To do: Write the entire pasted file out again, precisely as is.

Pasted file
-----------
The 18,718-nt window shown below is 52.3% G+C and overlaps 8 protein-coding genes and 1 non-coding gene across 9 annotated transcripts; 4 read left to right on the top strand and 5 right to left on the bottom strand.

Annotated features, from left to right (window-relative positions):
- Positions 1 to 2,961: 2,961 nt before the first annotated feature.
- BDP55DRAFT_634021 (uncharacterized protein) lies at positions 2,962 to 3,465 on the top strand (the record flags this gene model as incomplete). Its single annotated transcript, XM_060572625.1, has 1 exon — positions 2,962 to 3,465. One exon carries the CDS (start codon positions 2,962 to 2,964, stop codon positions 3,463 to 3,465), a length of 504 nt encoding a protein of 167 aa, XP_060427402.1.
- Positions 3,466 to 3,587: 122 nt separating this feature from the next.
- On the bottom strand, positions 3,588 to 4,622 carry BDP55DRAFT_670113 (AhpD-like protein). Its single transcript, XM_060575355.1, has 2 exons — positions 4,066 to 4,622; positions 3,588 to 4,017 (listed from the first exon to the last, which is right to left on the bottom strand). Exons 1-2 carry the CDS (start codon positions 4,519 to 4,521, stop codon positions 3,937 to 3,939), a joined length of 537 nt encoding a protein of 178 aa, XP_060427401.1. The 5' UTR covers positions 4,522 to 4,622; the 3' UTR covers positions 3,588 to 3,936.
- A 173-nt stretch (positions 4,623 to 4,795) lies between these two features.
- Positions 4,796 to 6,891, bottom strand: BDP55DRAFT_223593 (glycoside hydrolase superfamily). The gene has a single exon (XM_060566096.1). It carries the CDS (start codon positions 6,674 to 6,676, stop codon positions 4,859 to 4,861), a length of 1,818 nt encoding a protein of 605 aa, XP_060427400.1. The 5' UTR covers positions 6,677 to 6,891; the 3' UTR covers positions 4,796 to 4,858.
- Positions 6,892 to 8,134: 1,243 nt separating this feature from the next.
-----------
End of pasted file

The 18,718-nt window shown below is 52.3% G+C and overlaps 8 protein-coding genes and 1 non-coding gene across 9 annotated transcripts; 4 read left to right on the top strand and 5 right to left on the bottom strand.

Annotated features, from left to right (window-relative positions):
- Positions 1 to 2,961: 2,961 nt before the first annotated feature.
- BDP55DRAFT_634021 (uncharacterized protein) lies at positions 2,962 to 3,465 on the top strand (the record flags this gene model as incomplete). Its single annotated transcript, XM_060572625.1, has 1 exon — positions 2,962 to 3,465. One exon carries the CDS (start codon positions 2,962 to 2,964, stop codon positions 3,463 to 3,465), a length of 504 nt encoding a protein of 167 aa, XP_060427402.1.
- Positions 3,466 to 3,587: 122 nt separating this feature from the next.
- On the bottom strand, positions 3,588 to 4,622 carry BDP55DRAFT_670113 (AhpD-like protein). Its single transcript, XM_060575355.1, has 2 exons — positions 4,066 to 4,622; positions 3,588 to 4,017 (listed from the first exon to the last, which is right to left on the bottom strand). Exons 1-2 carry the CDS (start codon positions 4,519 to 4,521, stop codon positions 3,937 to 3,939), a joined length of 537 nt encoding a protein of 178 aa, XP_060427401.1. The 5' UTR covers positions 4,522 to 4,622; the 3' UTR covers positions 3,588 to 3,936.
- A 173-nt stretch (positions 4,623 to 4,795) lies between these two features.
- Positions 4,796 to 6,891, bottom strand: BDP55DRAFT_223593 (glycoside hydrolase superfamily). The gene has a single exon (XM_060566096.1). It carries the CDS (start codon positions 6,674 to 6,676, stop codon positions 4,859 to 4,861), a length of 1,818 nt encoding a protein of 605 aa, XP_060427400.1. The 5' UTR covers positions 6,677 to 6,891; the 3' UTR covers positions 4,796 to 4,858.
- Positions 6,892 to 8,134: 1,243 nt separating this feature from the next.